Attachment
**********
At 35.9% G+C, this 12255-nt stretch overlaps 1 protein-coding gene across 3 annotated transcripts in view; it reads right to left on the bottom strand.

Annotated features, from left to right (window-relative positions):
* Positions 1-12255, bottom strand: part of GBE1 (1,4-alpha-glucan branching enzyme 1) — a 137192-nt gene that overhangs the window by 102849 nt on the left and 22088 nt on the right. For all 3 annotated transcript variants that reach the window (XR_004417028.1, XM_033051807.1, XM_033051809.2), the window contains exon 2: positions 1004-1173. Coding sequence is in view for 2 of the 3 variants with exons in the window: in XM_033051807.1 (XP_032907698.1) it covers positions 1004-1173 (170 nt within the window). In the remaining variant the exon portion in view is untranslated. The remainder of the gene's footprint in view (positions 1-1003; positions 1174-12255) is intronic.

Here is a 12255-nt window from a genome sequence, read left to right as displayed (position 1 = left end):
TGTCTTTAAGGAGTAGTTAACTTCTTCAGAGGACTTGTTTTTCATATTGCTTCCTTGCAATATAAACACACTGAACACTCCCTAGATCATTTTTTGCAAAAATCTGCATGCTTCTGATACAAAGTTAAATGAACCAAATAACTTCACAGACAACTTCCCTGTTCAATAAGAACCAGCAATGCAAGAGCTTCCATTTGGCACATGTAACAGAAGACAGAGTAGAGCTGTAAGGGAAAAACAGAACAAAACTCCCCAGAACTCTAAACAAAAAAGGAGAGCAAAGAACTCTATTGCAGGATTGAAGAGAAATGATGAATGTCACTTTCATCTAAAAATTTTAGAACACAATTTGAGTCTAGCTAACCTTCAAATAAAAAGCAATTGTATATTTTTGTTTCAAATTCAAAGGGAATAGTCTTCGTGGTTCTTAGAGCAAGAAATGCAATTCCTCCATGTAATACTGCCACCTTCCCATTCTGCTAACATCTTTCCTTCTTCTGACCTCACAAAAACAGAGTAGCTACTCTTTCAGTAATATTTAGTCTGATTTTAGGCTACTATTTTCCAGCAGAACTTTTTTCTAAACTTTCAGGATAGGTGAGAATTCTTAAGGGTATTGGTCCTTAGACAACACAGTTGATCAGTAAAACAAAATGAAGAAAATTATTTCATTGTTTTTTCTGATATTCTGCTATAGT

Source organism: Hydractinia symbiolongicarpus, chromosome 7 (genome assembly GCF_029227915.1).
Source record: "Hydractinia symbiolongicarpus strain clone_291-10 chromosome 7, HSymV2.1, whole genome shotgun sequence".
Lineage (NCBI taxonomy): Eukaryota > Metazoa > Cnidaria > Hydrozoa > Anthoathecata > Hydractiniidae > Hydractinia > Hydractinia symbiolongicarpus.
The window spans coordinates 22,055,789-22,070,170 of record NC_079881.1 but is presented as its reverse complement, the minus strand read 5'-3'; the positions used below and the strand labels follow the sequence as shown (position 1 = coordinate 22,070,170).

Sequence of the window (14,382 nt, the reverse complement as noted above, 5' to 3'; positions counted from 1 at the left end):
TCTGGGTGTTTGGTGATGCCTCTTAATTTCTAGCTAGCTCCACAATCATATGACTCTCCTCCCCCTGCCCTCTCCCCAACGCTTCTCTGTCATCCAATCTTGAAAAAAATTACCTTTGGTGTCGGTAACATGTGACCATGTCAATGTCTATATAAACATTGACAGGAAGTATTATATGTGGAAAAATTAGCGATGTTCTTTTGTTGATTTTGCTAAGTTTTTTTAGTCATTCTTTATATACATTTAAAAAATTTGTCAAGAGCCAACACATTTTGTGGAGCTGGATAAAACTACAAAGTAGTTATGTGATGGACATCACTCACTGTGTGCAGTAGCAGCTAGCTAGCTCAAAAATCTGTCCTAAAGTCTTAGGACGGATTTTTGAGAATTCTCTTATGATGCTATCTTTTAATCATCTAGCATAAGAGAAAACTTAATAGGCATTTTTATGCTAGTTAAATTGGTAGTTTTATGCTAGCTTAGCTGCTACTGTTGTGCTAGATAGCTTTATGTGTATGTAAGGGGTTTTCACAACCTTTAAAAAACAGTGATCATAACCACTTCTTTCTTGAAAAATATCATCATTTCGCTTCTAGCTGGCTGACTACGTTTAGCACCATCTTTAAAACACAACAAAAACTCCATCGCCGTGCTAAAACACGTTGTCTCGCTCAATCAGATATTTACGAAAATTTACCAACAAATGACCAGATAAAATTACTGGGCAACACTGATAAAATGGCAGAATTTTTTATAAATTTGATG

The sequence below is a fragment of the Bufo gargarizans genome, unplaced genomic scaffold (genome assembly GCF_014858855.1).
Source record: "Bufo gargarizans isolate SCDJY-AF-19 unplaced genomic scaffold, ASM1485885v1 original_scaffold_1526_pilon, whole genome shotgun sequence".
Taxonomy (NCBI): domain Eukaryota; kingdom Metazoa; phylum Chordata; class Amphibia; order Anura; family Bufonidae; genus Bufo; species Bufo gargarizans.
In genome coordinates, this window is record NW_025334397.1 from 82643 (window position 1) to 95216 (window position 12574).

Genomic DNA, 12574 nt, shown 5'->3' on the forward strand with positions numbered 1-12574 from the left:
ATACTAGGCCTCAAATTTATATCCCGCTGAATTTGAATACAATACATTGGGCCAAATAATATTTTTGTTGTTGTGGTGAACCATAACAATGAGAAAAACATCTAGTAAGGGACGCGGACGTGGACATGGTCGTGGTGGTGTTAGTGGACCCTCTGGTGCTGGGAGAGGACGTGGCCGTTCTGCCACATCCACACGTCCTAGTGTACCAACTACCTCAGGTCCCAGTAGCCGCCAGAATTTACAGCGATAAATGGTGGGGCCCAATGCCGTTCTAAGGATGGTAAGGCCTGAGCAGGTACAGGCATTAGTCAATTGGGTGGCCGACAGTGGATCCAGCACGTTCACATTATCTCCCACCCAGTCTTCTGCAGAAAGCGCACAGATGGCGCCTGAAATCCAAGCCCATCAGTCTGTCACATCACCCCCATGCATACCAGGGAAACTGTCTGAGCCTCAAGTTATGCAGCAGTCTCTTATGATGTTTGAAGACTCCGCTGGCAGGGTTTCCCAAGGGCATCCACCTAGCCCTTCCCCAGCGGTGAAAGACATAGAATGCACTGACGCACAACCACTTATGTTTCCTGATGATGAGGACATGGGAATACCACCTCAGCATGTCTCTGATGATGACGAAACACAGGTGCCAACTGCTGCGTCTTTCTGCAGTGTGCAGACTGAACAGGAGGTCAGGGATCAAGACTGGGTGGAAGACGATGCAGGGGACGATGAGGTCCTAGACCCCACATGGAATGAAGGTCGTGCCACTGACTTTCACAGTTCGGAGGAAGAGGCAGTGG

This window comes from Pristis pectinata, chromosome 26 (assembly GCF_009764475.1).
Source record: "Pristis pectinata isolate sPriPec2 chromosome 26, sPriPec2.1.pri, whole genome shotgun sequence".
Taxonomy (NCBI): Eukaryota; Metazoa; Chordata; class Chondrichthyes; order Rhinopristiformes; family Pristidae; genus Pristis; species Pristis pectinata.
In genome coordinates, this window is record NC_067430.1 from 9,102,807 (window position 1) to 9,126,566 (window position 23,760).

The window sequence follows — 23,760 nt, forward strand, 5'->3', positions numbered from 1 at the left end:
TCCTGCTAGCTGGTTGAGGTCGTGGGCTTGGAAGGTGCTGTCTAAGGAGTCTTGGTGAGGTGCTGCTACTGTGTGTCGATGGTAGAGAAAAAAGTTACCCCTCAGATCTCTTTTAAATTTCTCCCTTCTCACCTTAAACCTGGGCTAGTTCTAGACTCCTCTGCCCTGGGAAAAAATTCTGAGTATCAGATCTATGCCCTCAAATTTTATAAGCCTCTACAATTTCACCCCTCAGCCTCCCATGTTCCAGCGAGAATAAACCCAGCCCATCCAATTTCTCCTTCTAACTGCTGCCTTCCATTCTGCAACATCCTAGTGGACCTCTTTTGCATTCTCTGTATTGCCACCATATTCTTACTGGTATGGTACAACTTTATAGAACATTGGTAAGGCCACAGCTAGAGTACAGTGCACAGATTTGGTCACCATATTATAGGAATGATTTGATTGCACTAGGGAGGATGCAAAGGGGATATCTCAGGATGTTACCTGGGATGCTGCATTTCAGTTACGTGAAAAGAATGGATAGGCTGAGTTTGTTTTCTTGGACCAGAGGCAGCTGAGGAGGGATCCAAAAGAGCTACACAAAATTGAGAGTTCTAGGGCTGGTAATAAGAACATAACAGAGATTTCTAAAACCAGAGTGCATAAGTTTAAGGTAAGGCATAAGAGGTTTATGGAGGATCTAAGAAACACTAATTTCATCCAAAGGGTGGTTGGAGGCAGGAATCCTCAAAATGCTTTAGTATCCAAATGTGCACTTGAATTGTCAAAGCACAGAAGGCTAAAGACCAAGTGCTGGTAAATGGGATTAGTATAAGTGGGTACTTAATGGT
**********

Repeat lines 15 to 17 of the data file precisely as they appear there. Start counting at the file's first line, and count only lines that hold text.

In genome coordinates, this window is record NW_025334397.1 from 82643 (window position 1) to 95216 (window position 12574).

Genomic DNA, 12574 nt, shown 5'->3' on the forward strand with positions numbered 1-12574 from the left:
ATACTAGGCCTCAAATTTATATCCCGCTGAATTTGAATACAATACATTGGGCCAAATAATATTTTTGTTGTTGTGGTGAACCATAACAATGAGAAAAACATCTAGTAAGGGACGCGGACGTGGACATGGTCGTGGTGGTGTTAGTGGACCCTCTGGTGCTGGGAGAGGACGTGGCCGTTCTGCCACATCCACACGTCCTAGTGTACCAACTACCTCAGGTCCCAGTAGCCGCCAGAATTTACAGCGATAAATGGTGGGGCCCAATGCCGTTCTAAGGATGGTAAGGCCTGAGCAGGTACAGGCATTAGTCAATTGGGTGGCCGACAGTGGATCCAGCACGTTCACATTATCTCCCACCCAGTCTTCTGCAGAAAGCGCACAGATGGCGCCTGAAATCCAAGCCCATCAGTCTGTCACATCACCCCCATGCATACCAGGGAAACTGTCTGAGCCTCAAGTTATGCAGCAGTCTCTTATGATGTTTGAAGACTCCGCTGGCAGGGTTTCCCAAGGGCATCCACCTAGCCCTTCCCCAGCGGTGAAAGACATAGAATGCACTGACGCACAACCACTTATGTTTCCTGATGATGAGGACATGGGAATACCACCTCAGCATGTCTCTGATGATGACGAAACACAGGTGCCAACTGCTGCGTCTTTCTGCAGTGTGCAGACTGAACAGGAGGTCAGGGATCAAGACTGGGTGGAAGACGATGCAGGGGACGATGAGGTCCTAGACCCCACATGGAATGAAGGTCGTGCCACTGACTTTCACAGTTCGGAGGAAGAGGCAGTGG